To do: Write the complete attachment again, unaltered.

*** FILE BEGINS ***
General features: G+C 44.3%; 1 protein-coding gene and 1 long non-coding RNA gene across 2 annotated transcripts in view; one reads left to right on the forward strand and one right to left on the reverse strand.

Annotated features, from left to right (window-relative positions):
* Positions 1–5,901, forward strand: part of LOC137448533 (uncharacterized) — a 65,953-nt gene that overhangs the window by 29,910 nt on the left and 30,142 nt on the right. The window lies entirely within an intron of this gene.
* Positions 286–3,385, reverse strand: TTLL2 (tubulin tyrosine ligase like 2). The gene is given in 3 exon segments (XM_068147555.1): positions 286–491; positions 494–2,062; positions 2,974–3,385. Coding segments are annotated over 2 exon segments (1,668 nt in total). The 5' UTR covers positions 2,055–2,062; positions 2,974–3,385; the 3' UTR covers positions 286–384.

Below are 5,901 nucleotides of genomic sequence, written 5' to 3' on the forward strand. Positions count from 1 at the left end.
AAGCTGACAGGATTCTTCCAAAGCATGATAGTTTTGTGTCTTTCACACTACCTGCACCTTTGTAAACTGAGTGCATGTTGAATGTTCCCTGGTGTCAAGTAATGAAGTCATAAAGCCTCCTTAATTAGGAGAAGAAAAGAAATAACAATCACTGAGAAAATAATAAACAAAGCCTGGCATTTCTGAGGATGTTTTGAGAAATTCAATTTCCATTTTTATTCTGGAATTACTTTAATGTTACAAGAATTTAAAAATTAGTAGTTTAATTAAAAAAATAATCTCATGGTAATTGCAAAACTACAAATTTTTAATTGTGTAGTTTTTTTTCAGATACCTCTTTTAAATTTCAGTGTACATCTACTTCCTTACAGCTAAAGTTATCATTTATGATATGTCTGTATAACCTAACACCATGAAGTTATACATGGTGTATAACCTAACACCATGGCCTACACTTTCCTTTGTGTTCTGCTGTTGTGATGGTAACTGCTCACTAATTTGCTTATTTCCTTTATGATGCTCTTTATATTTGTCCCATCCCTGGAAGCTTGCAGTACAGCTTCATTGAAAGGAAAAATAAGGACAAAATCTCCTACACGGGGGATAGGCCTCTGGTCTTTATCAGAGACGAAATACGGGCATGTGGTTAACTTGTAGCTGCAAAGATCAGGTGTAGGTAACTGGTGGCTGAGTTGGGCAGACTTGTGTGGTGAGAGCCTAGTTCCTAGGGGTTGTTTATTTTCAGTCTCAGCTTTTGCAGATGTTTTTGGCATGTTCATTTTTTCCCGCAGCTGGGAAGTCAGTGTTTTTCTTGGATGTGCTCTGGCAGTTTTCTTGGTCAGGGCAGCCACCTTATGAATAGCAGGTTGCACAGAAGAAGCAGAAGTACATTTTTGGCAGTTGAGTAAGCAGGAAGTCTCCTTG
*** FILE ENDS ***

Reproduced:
General features: G+C 44.3%; 1 protein-coding gene and 1 long non-coding RNA gene across 2 annotated transcripts in view; one reads left to right on the forward strand and one right to left on the reverse strand.

Annotated features, from left to right (window-relative positions):
* Positions 1–5,901, forward strand: part of LOC137448533 (uncharacterized) — a 65,953-nt gene that overhangs the window by 29,910 nt on the left and 30,142 nt on the right. The window lies entirely within an intron of this gene.
* Positions 286–3,385, reverse strand: TTLL2 (tubulin tyrosine ligase like 2). The gene is given in 3 exon segments (XM_068147555.1): positions 286–491; positions 494–2,062; positions 2,974–3,385. Coding segments are annotated over 2 exon segments (1,668 nt in total). The 5' UTR covers positions 2,055–2,062; positions 2,974–3,385; the 3' UTR covers positions 286–384.

Below are 5,901 nucleotides of genomic sequence, written 5' to 3' on the forward strand. Positions count from 1 at the left end.
AAGCTGACAGGATTCTTCCAAAGCATGATAGTTTTGTGTCTTTCACACTACCTGCACCTTTGTAAACTGAGTGCATGTTGAATGTTCCCTGGTGTCAAGTAATGAAGTCATAAAGCCTCCTTAATTAGGAGAAGAAAAGAAATAACAATCACTGAGAAAATAATAAACAAAGCCTGGCATTTCTGAGGATGTTTTGAGAAATTCAATTTCCATTTTTATTCTGGAATTACTTTAATGTTACAAGAATTTAAAAATTAGTAGTTTAATTAAAAAAATAATCTCATGGTAATTGCAAAACTACAAATTTTTAATTGTGTAGTTTTTTTTCAGATACCTCTTTTAAATTTCAGTGTACATCTACTTCCTTACAGCTAAAGTTATCATTTATGATATGTCTGTATAACCTAACACCATGAAGTTATACATGGTGTATAACCTAACACCATGGCCTACACTTTCCTTTGTGTTCTGCTGTTGTGATGGTAACTGCTCACTAATTTGCTTATTTCCTTTATGATGCTCTTTATATTTGTCCCATCCCTGGAAGCTTGCAGTACAGCTTCATTGAAAGGAAAAATAAGGACAAAATCTCCTACACGGGGGATAGGCCTCTGGTCTTTATCAGAGACGAAATACGGGCATGTGGTTAACTTGTAGCTGCAAAGATCAGGTGTAGGTAACTGGTGGCTGAGTTGGGCAGACTTGTGTGGTGAGAGCCTAGTTCCTAGGGGTTGTTTATTTTCAGTCTCAGCTTTTGCAGATGTTTTTGGCATGTTCATTTTTTCCCGCAGCTGGGAAGTCAGTGTTTTTCTTGGATGTGCTCTGGCAGTTTTCTTGGTCAGGGCAGCCACCTTATGAATAGCAGGTTGCACAGAAGAAGCAGAAGTACATTTTTGGCAGTTGAGTAAGCAGGAAGTCTCCTTG